You And I guitarist on appeal of Who, 60's Brit music
brianinatlanta2001 at yahoo.com
Mon Jul 5 08:57:58 CDT 2004
This is the band opening for The Who down under. From
the Sydney Morning Herald at:
Back to the future
By Ben Wyld
July 6, 2004
When Tim Rogers goes for a walk, invariably the
familiar melody of the Rolling Stones' Jumpin' Jack
Flash plays in his mind.
A young Rogers, having not been exposed to punk rock,
found 1960s music infinitely more appealing than the
late '70s and early '80s radio pop scene.
"What struck me about the music was its tone and
sound: it just cut harder and sounded attractively
aggressive ... as if it were slashed up with a finely
crafted knife," Rogers says.
"The guitars cut through, and the drums sounded like -
you could hear and see the guy playing them."
He never got into the "hippie San Francisco stuff",
says Rogers, the frontman for You Am I, but bands like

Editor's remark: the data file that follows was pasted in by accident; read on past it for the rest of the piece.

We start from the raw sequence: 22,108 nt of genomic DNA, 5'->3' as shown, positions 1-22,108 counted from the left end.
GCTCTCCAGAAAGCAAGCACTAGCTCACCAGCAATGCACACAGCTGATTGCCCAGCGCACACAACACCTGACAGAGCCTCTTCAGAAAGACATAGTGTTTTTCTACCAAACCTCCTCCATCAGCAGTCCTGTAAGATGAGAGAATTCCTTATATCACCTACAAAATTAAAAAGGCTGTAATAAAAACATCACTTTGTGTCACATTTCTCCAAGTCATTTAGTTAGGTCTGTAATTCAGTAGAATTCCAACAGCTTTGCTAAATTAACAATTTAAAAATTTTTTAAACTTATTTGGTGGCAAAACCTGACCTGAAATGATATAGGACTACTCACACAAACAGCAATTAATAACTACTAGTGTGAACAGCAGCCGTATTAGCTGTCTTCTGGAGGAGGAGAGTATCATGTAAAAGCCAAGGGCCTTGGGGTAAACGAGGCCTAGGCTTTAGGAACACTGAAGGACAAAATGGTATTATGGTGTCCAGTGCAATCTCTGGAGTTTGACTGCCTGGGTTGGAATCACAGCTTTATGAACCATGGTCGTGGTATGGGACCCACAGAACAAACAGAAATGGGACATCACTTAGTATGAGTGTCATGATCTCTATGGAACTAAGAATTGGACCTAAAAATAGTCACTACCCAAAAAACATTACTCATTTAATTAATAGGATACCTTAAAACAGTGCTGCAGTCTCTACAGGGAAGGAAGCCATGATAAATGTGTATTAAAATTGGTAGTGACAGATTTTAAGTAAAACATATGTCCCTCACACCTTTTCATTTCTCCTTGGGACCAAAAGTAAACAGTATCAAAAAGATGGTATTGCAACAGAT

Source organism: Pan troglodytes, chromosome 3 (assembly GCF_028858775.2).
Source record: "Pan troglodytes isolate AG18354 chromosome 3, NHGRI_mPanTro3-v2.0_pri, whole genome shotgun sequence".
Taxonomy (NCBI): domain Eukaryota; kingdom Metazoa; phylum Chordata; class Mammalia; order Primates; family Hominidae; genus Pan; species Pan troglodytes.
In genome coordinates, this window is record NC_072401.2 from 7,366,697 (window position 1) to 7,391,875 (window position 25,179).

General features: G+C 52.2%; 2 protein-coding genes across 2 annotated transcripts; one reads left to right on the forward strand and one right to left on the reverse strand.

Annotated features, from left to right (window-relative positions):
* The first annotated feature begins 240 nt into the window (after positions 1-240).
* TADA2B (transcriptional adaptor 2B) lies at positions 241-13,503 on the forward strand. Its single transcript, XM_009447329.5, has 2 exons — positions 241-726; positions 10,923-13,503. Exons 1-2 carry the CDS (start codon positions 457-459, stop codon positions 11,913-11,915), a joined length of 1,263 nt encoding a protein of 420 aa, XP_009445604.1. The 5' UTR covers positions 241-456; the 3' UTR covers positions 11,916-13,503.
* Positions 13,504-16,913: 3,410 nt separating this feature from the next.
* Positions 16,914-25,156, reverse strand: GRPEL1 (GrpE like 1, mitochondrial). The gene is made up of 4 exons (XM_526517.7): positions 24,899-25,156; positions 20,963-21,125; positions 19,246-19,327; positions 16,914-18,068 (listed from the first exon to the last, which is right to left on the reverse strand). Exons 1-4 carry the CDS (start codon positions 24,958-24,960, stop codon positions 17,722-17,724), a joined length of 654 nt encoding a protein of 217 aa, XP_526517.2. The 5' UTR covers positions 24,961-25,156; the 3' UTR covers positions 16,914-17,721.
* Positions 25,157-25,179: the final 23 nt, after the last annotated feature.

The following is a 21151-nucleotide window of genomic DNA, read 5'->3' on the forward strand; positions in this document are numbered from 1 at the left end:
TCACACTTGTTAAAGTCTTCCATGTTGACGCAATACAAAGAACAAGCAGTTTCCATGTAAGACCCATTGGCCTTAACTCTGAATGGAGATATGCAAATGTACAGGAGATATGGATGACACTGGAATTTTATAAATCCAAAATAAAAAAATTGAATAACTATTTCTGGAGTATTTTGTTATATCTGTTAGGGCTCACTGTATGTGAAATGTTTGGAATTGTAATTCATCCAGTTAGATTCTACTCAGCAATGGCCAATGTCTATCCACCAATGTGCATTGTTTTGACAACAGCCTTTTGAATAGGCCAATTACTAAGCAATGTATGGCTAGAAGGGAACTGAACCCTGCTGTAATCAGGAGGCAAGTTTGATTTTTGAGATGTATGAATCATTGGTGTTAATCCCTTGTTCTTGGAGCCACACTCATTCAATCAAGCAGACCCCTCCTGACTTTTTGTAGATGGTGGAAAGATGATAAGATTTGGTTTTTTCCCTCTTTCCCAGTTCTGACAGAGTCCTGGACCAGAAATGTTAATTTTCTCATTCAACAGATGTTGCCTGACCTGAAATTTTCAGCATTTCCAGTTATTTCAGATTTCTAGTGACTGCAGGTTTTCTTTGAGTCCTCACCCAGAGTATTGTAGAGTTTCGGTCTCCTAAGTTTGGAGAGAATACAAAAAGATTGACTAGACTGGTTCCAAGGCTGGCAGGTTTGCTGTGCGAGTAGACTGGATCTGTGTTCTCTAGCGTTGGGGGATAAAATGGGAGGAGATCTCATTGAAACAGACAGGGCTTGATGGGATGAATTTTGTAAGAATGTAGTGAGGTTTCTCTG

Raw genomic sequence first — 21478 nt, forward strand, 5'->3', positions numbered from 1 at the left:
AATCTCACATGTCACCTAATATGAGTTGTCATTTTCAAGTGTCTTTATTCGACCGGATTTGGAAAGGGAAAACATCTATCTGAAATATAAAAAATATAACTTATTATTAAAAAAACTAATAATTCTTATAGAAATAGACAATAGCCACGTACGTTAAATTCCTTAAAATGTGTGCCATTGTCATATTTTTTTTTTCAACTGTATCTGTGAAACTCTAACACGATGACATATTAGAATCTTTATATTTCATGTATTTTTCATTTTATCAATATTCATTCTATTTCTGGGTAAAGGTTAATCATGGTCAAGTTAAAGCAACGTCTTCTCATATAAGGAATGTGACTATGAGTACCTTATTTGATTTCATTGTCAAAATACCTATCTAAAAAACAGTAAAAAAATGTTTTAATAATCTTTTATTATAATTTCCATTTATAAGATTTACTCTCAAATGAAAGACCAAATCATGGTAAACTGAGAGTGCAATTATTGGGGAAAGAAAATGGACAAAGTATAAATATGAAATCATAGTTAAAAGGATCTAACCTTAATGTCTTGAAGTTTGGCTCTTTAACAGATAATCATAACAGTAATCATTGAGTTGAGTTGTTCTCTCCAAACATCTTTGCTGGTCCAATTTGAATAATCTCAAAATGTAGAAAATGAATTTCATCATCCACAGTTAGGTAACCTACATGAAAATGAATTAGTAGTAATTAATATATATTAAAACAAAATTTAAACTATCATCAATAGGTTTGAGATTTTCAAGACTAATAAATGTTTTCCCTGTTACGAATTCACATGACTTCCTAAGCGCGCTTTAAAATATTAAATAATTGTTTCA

the Rolling Stones, Small Faces, the Animals and the
"In the '60s, all the bands came crashing in, in a big
velvet mess, with switchblade sounds and drums that
sounded like they were coming to attack you," he says.
And while Elvis's raw physical presence dwindled,
Rogers says, as he became more commercialised, figures
such as Mick Jagger, Keith Richards, Pete Townshend
and Keith Moon brought enduring physicality back to
"They had a sexuality that was menacing, which was a
quality that didn't diminish as they got older," he
says. "As someone who was awkward and not confident
about their physical presence themselves ... I latched
on to those guys.
"There was thuggery and poncery ... you can be dressed
like a dandy but strike with a knife.
"The Pretty Things looked like ponces, like really
ugly girls, but played like Jack the Ripper.
"If you're going to call it rock 'n' roll, it should
have a bit more danger to it."
-Brian in Atlanta
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